Paddling to Where I Stand

Agnes Alfred, Qwiqwasutinuxw Noblewoman

Table of contents




1 Myth Time

2 War, Conflict, and Slavery

3 Childhood

4 Becoming a Woman

5 Marrying Moses Alfred

6 Ceremonies and Rituals

7 Fragments of Recollections

Eulogy for Granny Axuw






A first-hand account of the greatest period of change experienced by the Kwakwaka'wakw people since their first contact with Europeans.


The first-ever biography written about a woman of the Northwest Coast’s Kwakwakawakw people, Paddling to Where I Stand presents the memoirs of Agnes Alfred (c. 1890-1992), a non-literate noble Qwiqwasutinuxw woman of the Kwakwakawakw Nation and one of the last great storytellers among her peers in the classic oral tradition. Agnes Alfred documents through myths, historical accounts, and personal reminiscences the foundations and the enduring pulse of her living culture. But this is more than another anthropological interpretation; it is the first-hand account of the greatest period of change the Kwakwaka’wakw people experienced since first contact with Europeans, and Alfred’s memoirs flow from her urgent desire to pass on her knowledge to younger generations.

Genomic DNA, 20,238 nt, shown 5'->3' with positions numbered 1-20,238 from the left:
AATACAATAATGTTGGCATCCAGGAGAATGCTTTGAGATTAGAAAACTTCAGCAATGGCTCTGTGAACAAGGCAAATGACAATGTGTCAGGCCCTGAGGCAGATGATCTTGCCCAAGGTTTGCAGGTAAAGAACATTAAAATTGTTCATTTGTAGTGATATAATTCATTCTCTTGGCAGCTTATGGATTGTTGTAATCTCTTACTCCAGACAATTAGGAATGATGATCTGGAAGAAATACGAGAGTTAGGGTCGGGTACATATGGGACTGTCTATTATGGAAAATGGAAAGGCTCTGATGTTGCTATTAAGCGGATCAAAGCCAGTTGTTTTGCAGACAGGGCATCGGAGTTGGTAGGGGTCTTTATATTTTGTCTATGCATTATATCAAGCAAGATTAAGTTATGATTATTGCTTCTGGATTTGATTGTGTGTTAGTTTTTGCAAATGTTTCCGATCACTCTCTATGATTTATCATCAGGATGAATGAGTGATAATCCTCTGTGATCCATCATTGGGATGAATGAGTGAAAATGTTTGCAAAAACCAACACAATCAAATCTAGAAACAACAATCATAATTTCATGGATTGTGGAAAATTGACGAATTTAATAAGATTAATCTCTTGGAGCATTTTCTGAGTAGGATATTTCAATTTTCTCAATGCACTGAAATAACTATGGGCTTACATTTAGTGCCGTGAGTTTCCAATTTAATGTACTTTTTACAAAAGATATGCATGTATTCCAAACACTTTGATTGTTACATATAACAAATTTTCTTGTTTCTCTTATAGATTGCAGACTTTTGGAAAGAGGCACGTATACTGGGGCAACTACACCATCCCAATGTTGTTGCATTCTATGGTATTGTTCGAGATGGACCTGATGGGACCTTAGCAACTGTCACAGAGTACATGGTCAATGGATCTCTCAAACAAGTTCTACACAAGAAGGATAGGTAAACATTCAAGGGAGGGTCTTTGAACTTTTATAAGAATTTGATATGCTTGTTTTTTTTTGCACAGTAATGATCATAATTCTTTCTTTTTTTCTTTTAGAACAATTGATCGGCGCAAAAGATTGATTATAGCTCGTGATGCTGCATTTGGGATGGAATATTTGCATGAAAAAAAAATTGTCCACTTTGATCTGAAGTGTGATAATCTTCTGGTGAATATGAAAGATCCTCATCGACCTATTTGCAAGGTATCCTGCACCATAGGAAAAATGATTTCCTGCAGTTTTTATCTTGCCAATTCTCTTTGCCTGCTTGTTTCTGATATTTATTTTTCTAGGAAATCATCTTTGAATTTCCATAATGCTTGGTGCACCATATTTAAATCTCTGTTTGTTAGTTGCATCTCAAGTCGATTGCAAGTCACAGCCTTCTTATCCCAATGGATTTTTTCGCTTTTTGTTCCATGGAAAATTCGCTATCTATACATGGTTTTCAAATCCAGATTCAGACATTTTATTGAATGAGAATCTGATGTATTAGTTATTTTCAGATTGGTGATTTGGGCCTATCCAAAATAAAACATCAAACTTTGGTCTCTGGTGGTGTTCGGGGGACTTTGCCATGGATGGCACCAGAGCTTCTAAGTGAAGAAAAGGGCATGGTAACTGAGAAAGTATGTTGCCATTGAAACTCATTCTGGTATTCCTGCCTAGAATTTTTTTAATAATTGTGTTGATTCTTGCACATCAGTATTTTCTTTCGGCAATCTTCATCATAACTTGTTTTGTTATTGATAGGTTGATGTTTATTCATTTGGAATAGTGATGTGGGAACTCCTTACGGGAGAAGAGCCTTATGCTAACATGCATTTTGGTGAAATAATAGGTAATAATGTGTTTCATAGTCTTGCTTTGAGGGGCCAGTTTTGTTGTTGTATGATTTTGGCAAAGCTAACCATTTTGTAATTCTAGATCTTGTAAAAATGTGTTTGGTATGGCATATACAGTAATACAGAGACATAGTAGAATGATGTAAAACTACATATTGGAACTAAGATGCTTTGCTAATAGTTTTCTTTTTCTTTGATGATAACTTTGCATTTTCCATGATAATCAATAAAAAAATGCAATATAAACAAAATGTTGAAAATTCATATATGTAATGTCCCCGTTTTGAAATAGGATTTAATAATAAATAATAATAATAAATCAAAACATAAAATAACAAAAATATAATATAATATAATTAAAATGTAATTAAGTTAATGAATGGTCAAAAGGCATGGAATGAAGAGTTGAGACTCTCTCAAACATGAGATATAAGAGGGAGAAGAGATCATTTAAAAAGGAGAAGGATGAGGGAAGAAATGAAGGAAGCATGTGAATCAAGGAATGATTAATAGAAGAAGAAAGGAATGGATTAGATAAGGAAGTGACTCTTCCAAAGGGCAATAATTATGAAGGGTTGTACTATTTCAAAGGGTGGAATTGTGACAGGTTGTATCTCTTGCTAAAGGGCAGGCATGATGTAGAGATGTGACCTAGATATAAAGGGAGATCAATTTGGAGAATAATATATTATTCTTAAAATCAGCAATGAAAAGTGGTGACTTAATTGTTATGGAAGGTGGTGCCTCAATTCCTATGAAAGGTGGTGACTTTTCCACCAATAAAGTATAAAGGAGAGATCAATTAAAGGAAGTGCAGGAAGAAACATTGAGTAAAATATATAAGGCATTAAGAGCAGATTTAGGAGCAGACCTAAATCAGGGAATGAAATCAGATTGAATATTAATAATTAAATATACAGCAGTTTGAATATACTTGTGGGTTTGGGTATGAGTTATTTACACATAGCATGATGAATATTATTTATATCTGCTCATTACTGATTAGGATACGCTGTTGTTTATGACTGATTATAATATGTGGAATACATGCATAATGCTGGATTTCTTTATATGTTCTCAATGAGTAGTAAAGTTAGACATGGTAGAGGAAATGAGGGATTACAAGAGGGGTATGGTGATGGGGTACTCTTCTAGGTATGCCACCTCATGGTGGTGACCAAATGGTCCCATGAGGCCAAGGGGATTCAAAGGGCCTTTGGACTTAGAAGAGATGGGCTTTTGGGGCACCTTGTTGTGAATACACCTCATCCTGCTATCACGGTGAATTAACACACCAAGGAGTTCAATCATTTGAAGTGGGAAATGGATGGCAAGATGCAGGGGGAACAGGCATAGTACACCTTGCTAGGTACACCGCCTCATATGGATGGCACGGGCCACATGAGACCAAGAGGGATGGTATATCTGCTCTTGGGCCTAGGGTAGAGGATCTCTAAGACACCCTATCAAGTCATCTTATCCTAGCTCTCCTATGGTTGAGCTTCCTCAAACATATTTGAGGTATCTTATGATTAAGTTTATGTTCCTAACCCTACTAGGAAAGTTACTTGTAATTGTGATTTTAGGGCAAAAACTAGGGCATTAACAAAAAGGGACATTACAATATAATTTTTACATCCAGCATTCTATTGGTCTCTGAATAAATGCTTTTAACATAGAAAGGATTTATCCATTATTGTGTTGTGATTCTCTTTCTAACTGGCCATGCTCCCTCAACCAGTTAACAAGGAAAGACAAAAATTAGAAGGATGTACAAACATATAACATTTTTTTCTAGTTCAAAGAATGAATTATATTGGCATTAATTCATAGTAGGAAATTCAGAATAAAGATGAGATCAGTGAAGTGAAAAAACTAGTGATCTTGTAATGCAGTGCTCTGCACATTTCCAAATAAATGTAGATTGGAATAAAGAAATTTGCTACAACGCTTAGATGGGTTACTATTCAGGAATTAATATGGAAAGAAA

• Commended, BC Historical Federation Book Prize, BC Historical Federation 2005


Reid carefully conveys gestures, moods, and inflections evident in storytelling, enhancing authenticity. Paddling to Where I Stand deserves a spot in every Canadian library’s shelf.

- Carolyn Redl, Integrated Studies Program, Athabasca University

The pleasure of reading Paddling to Where I Stand . .. will be found, first, in Reid’s interrogation of autobiography and her strategies for ensuring that this story is Agnes Alfred’s story, and second, in the successful outcome of these strategies. Agnes Alfred emerges, in her own words, the “extraordinary woman with an extraordinary life” that her granddaughter describes in her funeral elegy.

- Mary Clearman Blew